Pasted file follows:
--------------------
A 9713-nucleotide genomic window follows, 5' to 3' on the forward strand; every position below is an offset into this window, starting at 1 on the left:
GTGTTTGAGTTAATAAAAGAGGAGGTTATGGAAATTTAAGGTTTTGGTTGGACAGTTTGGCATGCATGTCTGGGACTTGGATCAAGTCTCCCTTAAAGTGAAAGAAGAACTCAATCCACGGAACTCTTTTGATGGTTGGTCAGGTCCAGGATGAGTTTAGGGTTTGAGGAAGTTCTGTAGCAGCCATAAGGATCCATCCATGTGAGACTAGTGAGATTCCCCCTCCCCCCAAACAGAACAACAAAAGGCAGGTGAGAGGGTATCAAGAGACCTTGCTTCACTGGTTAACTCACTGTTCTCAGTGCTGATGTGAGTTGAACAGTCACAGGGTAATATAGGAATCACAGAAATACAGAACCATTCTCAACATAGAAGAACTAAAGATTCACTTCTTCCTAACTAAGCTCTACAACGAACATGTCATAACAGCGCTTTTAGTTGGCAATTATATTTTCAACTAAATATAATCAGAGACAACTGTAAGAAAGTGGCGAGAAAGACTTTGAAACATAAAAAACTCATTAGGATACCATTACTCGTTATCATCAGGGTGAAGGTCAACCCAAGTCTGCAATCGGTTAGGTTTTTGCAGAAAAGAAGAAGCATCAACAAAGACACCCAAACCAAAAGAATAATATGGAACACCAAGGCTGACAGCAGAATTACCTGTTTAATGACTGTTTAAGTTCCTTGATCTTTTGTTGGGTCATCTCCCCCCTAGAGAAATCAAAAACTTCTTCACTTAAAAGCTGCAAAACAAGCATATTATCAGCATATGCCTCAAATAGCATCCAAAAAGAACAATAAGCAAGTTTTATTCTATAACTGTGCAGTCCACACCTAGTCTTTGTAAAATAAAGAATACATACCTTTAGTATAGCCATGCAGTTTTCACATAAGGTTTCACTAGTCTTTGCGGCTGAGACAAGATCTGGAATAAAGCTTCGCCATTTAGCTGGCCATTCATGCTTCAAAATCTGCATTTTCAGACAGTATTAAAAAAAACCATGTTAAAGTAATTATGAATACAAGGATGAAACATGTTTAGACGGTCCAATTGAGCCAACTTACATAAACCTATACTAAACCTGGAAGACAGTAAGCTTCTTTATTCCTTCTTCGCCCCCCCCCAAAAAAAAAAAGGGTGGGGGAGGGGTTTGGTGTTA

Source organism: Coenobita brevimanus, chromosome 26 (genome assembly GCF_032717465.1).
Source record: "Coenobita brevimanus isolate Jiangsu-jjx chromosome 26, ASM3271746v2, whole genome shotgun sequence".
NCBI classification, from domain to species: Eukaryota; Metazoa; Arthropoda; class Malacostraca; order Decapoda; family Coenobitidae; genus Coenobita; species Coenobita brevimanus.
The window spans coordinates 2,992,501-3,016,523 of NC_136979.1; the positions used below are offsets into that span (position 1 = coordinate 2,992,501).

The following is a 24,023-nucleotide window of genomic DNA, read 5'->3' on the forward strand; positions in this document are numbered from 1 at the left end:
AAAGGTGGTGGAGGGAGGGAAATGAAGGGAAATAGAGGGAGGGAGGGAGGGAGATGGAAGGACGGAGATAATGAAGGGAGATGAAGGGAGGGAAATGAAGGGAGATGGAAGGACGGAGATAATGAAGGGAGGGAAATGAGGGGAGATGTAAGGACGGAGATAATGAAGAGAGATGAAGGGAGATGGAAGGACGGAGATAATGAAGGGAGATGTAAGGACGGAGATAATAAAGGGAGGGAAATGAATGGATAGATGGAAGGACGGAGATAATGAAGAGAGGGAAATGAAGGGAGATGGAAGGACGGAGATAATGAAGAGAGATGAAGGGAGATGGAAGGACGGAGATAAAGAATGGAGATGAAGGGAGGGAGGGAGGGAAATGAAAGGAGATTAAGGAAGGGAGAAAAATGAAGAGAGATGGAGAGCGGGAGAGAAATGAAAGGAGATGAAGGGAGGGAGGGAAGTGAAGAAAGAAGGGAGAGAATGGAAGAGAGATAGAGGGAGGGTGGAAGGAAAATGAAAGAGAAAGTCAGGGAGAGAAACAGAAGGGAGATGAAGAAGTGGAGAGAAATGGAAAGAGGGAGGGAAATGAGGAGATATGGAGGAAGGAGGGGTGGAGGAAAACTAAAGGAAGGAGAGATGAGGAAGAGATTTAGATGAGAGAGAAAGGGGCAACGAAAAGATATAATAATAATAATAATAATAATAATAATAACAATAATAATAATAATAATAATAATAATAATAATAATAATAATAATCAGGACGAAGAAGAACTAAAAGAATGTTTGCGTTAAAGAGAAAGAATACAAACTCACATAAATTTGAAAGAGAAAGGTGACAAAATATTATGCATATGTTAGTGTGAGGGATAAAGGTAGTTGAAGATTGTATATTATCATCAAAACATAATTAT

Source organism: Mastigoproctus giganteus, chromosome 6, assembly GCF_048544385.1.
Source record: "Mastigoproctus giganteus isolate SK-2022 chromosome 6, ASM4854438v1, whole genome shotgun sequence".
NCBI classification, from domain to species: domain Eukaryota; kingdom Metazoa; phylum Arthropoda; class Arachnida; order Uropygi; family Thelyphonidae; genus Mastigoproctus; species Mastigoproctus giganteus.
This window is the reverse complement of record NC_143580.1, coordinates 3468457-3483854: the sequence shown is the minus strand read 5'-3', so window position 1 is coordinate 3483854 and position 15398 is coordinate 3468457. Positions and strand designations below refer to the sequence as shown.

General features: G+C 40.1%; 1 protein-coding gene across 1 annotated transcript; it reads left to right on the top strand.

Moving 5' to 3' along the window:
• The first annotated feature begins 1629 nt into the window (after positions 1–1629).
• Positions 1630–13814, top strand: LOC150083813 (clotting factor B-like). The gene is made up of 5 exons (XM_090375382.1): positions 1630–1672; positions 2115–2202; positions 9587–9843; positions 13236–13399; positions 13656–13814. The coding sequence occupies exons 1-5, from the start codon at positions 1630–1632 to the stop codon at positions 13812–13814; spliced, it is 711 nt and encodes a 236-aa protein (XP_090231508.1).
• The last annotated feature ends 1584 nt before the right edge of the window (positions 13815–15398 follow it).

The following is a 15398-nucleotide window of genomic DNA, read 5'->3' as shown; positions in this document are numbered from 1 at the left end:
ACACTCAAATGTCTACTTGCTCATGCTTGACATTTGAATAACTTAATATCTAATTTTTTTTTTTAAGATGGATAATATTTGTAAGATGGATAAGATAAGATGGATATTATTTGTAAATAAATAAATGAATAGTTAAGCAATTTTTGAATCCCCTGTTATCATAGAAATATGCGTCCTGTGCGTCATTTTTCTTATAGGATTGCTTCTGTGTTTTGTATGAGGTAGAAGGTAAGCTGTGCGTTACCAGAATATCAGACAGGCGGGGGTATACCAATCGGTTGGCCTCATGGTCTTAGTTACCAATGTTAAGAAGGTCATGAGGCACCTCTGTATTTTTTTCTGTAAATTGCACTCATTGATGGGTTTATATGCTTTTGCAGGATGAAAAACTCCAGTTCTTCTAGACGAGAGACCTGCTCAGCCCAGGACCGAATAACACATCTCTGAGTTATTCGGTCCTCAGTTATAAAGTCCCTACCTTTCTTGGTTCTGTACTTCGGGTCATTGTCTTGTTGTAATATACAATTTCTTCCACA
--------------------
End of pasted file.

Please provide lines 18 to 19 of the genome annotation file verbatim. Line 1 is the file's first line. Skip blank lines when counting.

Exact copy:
The following is a 15398-nucleotide window of genomic DNA, read 5'->3' as shown; positions in this document are numbered from 1 at the left end:
ACACTCAAATGTCTACTTGCTCATGCTTGACATTTGAATAACTTAATATCTAATTTTTTTTTTTAAGATGGATAATATTTGTAAGATGGATAAGATAAGATGGATATTATTTGTAAATAAATAAATGAATAGTTAAGCAATTTTTGAATCCCCTGTTATCATAGAAATATGCGTCCTGTGCGTCATTTTTCTTATAGGATTGCTTCTGTGTTTTGTATGAGGTAGAAGGTAAGCTGTGCGTTACCAGAATATCAGACAGGCGGGGGTATACCAATCGGTTGGCCTCATGGTCTTAGTTACCAATGTTAAGAAGGTCATGAGGCACCTCTGTATTTTTTTCTGTAAATTGCACTCATTGATGGGTTTATATGCTTTTGCAGGATGAAAAACTCCAGTTCTTCTAGACGAGAGACCTGCTCAGCCCAGGACCGAATAACACATCTCTGAGTTATTCGGTCCTCAGTTATAAAGTCCCTACCTTTCTTGGTTCTGTACTTCGGGTCATTGTCTTGTTGTAATATACAATTTCTTCCACA